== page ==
What should the spirit of a golf team match be?
It's not an easy question, and the key word is golf. In other team sports, "no mercy" is a desired mindset. But especially in its team matches, golf has traditionally valued and even demanded gentility and empathy for the opponent. At the same time, the competitive game at the elite level is often a lonely ordeal of fear and nerves. In friendly games, we often spare our opponents the indignities of being exposed to that unforgiving standard -- with the odd mulligan or gimmes from three feet. "Let's just have fun," we rationalize. "Nobody gets hurt." But getting hurt -- and coming back -- is a big part of the championship test, and a bigger part of why we watch. So when it comes to team matches like the Ryder Cup, the just-completed Solheim Cup and the upcoming Presidents Cup, should there be a middle ground? How much should we expect "sportsmanship" to factor into the modern iteration of these matches, when the participants know that losing will subject them to cruel judgment by a world audience filled with fervent partisans. It's not an easy answer. Romantics cite Jack Nicklaus giving Tony Jacklin a shortie on the final hole of the 1969 Ryder Cup. The concession left U.S. captain Sam Snead -- who once missed a 30-incher to lose the U.S. Open -- livid, but it remains the most enduring act in Ryder Cup history. So was Suzann Pettersen a villain, or a tightly wound competitor so swept up in the most emotional event in the women's game that she lapsed into "just win, baby" territory? Or even. . . just a golfer? In match play, waiting for a crucial chance to suddenly and shockingly force an opponent to putt from a distance that had previously been conceded is a nuance of the game's psychological warfare. Pettersen might have felt she had young Allison Lee set up for just such a moment on the 17th hole of their tense fourball match. Lee mistakenly scooped up her 20-incher like a routine concession, but if she'd had to putt it to keep from going 1 down, she would have felt nerves. The putt was the same length as the missed 72nd hole "tap-in" that tragically kept I.K. Kim from winning the 2012 Kraft Nabisco Championship. Pettersen had every right to object to Lee picking the ball up when no words by either European player were said. But with the option of having Lee replace her ball and stroke the putt -- or simply to change her mind and concede the putt -- Pettersen -- by insisting the Americans lost the hole -- made the wrong choice. She violated the unspoken code of team play. Because failure in such matches goes beyond the individual and can cause devastating scars from letting down teammates, captains and country, players have more compassion for the plight of their opponents. Everybody gets hurt in competitive golf, but in team golf, no one wants the hurt to be the worst kind. (Pettersen issued an apology for her actions the following day.)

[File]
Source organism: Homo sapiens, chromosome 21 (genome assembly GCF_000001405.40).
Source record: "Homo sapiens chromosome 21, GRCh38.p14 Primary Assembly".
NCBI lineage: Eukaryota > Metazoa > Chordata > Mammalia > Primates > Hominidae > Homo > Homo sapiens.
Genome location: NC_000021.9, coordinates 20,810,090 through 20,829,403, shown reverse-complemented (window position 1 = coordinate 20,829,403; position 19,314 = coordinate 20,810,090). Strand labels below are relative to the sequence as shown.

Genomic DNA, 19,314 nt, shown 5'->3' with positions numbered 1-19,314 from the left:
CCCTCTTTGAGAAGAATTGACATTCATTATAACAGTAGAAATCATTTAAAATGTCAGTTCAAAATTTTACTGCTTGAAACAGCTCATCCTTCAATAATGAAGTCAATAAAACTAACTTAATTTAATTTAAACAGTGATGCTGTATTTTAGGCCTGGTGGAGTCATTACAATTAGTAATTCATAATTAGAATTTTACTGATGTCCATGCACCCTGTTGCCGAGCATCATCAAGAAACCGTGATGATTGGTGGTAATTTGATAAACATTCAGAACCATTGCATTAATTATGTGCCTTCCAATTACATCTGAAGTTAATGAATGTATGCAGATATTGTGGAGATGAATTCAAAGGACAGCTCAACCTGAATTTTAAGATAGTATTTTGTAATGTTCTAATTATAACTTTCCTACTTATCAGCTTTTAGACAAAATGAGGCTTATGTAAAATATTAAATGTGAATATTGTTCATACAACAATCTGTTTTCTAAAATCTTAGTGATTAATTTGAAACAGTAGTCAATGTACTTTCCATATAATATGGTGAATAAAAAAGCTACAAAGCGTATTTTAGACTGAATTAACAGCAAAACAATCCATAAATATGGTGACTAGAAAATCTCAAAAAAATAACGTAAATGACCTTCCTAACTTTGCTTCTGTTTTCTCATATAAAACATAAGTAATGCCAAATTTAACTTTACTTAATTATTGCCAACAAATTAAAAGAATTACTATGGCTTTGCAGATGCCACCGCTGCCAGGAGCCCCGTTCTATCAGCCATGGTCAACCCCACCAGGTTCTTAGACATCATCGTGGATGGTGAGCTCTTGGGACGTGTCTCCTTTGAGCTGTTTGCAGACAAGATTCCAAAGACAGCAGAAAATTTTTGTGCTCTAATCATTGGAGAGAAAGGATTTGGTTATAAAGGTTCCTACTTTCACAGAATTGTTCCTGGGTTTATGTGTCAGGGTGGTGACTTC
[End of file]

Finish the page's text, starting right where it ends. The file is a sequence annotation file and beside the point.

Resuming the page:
On the same day as the Pettersen/Lee incident, a similar situation occurred at the PGA Cup -- which matches club pros from the U.S. against a squad from Great Britain and Ireland -- played at CordeValle in San Martin, CA. Stuart Deane of the U.S. won the 11th hole of his match against David Dixon of GB&I because Dixon picked up a six-inch putt that Deane had not conceded. But in this case, when Allen Wronowski, the PGA's Honorary President and captain of the U.S. team, learned what had happened, he found Deane -- who was 3 down -- on the 13th hole and ordered him to concede the 14th hole, which Deane did. Dixon went on to win the match 4 and 3, and GB&I triumphed 13 1/2 to 12 1/2. Wronowski followed the Nicklaus model of team golf -- play hard but with heart -- and leave the arena deeply respected by your peers and followers. When the fiery Pettersen -- a likely Hall of Famer -- looks back, that lost chance is what she'll regret the most.